Leadership in the dental practice

3D Team Leadership Arrow ConceptA leader is one who knows the way, goes the way and shows the way. – John Maxwell

So – how did your last staff meeting go? Were your team members enthusiastic to share ideas that will help improve quality of care, reduce expenses and improve staff morale? Or, did they sit quietly and when asked for suggestions, just say ‘everything is fine’?  Once you’ve been in a team that displays ownership of the practice by continuously identifying opportunities to improve – it’s painful to watch a passive team sit quietly through a staff meeting.

Don’t be mistaken – if you run a staff meeting and everyone says ‘everything is fine’ – it’s not! Not because you aren’t a great dentist with a great practice, but because there are opportunities every day to improve. Did any provider run behind schedule last week? There’s an opportunity to improve? Did any patient complain? There’s another opportunity. Are you spending more than 6% of your collections on dental supplies? There’s another.

The leadership challenge facing dentists and office managers is to encourage your team to find problems so that you can improve your practice. You want staff sharing problems (a.k.a. opportunities) in every staff meeting! This doesn’t mean that your staff is negative, unhappy or complaining. It means that they are engaged and on the lookout for opportunities to make the practice better. If they truly care about their patients, then they will keep their ears open for negative comments made by patients and ask follow up questions to discover opportunities to improve.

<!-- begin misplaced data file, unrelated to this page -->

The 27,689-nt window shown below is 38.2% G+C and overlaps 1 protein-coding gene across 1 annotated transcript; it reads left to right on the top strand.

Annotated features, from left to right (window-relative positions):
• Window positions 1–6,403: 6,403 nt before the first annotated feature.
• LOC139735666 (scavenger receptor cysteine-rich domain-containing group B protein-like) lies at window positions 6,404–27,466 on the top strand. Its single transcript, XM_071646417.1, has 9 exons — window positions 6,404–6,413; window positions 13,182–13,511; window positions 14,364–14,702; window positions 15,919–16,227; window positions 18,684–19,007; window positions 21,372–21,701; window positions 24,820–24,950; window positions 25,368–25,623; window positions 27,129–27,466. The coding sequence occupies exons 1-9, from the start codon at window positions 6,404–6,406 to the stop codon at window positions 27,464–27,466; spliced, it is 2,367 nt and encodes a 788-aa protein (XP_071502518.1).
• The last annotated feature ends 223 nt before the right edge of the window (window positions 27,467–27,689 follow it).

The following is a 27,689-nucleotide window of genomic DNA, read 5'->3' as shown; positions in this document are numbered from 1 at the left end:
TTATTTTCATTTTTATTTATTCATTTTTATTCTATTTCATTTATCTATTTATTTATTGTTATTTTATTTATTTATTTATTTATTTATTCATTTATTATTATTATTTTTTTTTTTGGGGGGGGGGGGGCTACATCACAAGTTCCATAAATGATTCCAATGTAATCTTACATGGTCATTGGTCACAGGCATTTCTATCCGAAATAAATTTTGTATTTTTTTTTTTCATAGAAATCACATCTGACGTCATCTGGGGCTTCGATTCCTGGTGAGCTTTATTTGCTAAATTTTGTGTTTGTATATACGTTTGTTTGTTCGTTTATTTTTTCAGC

So, how do you get your staff to look for problems/opportunities to improve?

Hold a weekly staff meeting. Whether you’re a giant group practice and divide up in teams or you’re a 3 staff solo practice, a weekly staff meeting is required if you want staff to be engaged. Every week ask your team members for problems they ran into this week – and through your body language & the spoken word, genuinely encourage your team to share their thoughts and experiences. Don’t immediately solve the problem they bring up – ask if other staff have had this happen? Ask the team what they think they should do.

Find and share benchmarks. One great way to start a conversation in your staff meeting is to bring some dental benchmarks to your meeting – and then challenge your team to find out how your practice compares. Here are a few to get you started:

  • Open time at 8-10%
  • Dental supplies 6-7% of collection
  • Marketing 1-2% of collection
  • 35-45 new patients/month

Ask a staff person to figure your practice’s performance and bring that to the next meeting. Now, if you’re performing better than the industry average – congratulate your team & discuss what is working well. If you’re performing worse, then here’s an opportunity to discuss how you can improve.